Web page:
The polar bears of Churchill are world famous, of course; like many photographers I have made pilgrimages there since the early 1980s. This has given me the opportunity to photograph the bears in various ways. From a tundra buggy, you can see the bears engaging in harmless battles as they wait to hunt seals once the ice that’s formed on Hudson Bay. From the air I recorded the beautiful patterns on the frozen lake’s surface as well as the bear’s shadow cast across the ice. To emphasize the barren tundra terrain and diminish the bear’s presence, I selected a 17-35mm wide-angle lens.
For The Living Wild I went to Churchill to photograph cubs newly emerged from their winter dens. Not only did I find several sows with their cubs, but I found them in near-perfect late afternoon light.
Because light meters are calibrated to read any scene as neutral gray, I set my aperture to overexpose by two stops from the reading to make sure the snow stays white. Without this compensation, the bears would be underexposed. This gives the most accurate exposures for white animals in the snow.
I was walking along the Ganges River in Varanasi, India, at dawn one morning when I saw the color. The sun rose through a layer of smoke and haze, and I thought, “Wow, that is a beautiful red orb.” I had to get that shot.
I was at this location during the Kumbh Mela, a massive gathering of Hindus along the Ganges that happens every 12 years. This is a time of great spiritual and cultural significance when holy men gather to bless the millions of people who have made the pilgrimage to the location. Many pilgrims had traveled to Varanasi and upriver to Allahabad. Many were crossing the river to the encampment on the far side. I contacted one of these people the night before, offering a dollar to act as my model the next morning, one hour before sunrise.
The next morning, I positioned the boat with my new model in the dark mud along the shore. I used a polarizer to take the shine off the water in the foreground, creating the illusion that the boat was floating.
To get the deep depth of field that I wanted, I shot with a wide-angle lens and a small f-stop of f/22, getting an exposure of one or two seconds, during which my model had to remain still. The foreground point of the boat is every bit as sharp as the distant horizon. I had to work quickly because the color of the sun was so important, and it lasted only a short time. once the sun rose above that layer of haze, it lost it’s color.
I loved creating the image, stylizing something these pilgrims did every day during Kumbh Mela, making the image more memorable. you don’t know whether the person is a woman or a man, which helps the viewer see him- or herself in that place.
Art Wolfe: Spotlighting is an often unpredictable event that can create and unexpected picture. With this image of a tiger in the dense forest, it was essential that I spot-meter the tiger’s illuminated face to ensure it was exposed correctly, since all of the deep shadows could have easily fooled the camera’s meter.
Martha Hill: I find this image intriguing. Tigers are among the most elusive of the big cats, and this image, by showing it lurking in the shadows, perfectly captures the animal’s mystery. To me it is a more evocative rendering of the subject than the more commonplace, out-in-the-open view we often see.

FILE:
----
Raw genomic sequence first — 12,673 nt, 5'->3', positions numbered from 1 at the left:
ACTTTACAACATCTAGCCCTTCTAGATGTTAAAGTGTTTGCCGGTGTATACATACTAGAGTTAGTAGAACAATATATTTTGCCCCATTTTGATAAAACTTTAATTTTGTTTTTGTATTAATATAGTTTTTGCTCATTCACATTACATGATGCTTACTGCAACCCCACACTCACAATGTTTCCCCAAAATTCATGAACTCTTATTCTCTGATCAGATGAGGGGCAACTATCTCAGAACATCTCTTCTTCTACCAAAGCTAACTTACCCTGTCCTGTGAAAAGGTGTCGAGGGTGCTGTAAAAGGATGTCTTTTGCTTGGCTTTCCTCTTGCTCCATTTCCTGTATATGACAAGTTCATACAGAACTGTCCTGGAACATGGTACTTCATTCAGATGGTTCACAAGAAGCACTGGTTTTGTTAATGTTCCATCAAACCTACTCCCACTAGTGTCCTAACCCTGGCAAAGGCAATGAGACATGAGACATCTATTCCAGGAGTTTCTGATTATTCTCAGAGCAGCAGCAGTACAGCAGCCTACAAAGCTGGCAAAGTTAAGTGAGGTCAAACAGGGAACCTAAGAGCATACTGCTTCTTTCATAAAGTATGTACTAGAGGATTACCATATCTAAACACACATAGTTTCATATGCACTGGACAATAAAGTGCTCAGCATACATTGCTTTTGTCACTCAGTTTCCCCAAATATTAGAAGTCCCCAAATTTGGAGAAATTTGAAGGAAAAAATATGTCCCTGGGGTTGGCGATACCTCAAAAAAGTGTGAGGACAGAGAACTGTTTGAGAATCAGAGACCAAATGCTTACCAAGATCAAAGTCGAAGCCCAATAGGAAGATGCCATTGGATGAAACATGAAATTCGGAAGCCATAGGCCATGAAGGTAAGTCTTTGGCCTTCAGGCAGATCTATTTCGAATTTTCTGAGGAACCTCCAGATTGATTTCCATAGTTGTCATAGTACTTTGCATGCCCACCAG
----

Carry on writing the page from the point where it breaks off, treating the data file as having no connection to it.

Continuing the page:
Art Wolfe: In the hours prior to this shot (of Bridalveil Fall), the valley had been covered in flat light under solid cloud cover. Late in the afternoon, however, the clouds began to break, sending shafts of light onto the faces of El Capitan and Half Dome, and, in this case, the waterfalls that rush over the cliffs in early spring.
Getting the proper exposure in a shot like this can be challenging. using my camera’s spot meter, I took a reading off the brightest area and opened up to keep the whole image from getting too dark.
Martha Hill: This image has drama and mood. Bridalveil Fall is one of Yosemite’s most photographed icons, but the unusual lighting conditions captured here set this image apart. The momentary beam of light illuminates the distant waterfall, directing the eye immediately to it. Under different conditions, such as an even lighting, we might overlook the waterfall altogether in this already dramatic landscape. The success of this image depends on timing – waiting for the exact moment when the light will highlight an interesting visual element.
Never discount the ability to create effective photographs during a rainy overcast day!
On my last day in Yang Shao, China we were hit with some pretty bad weather. Instead of staying in the hotel, I traveled to a view point along the Li River to shoot some limited edition, fine art black and white images. I knew from experience that images taken on a day like this could yield dreamy photos with just a basic amount of dodging and burning once converted from a color capture.
My workflow for these images was fairly simple. I created a virtual copy in Lightroom, desaturated the image by dragging the Saturation Slider to 0 and then using the Brush Tool to selectively dodge and burn areas of the sky to make the clouds pop. Then, Jay Goodrich, my co-leader on this trip, opened the images in Photoshop and added an Auto Curves adjustment layer that, to my surprise, made the images just jump off of the page. When I have more time than I do on location, I will further refine the black & white image by using NIK Software’s Silver Efex Pro 2 software. This will allow me to really fine-tune the image.
I am always amazed at how many ways there are to process an image to get the results that I am looking for in my pursuit of creativity.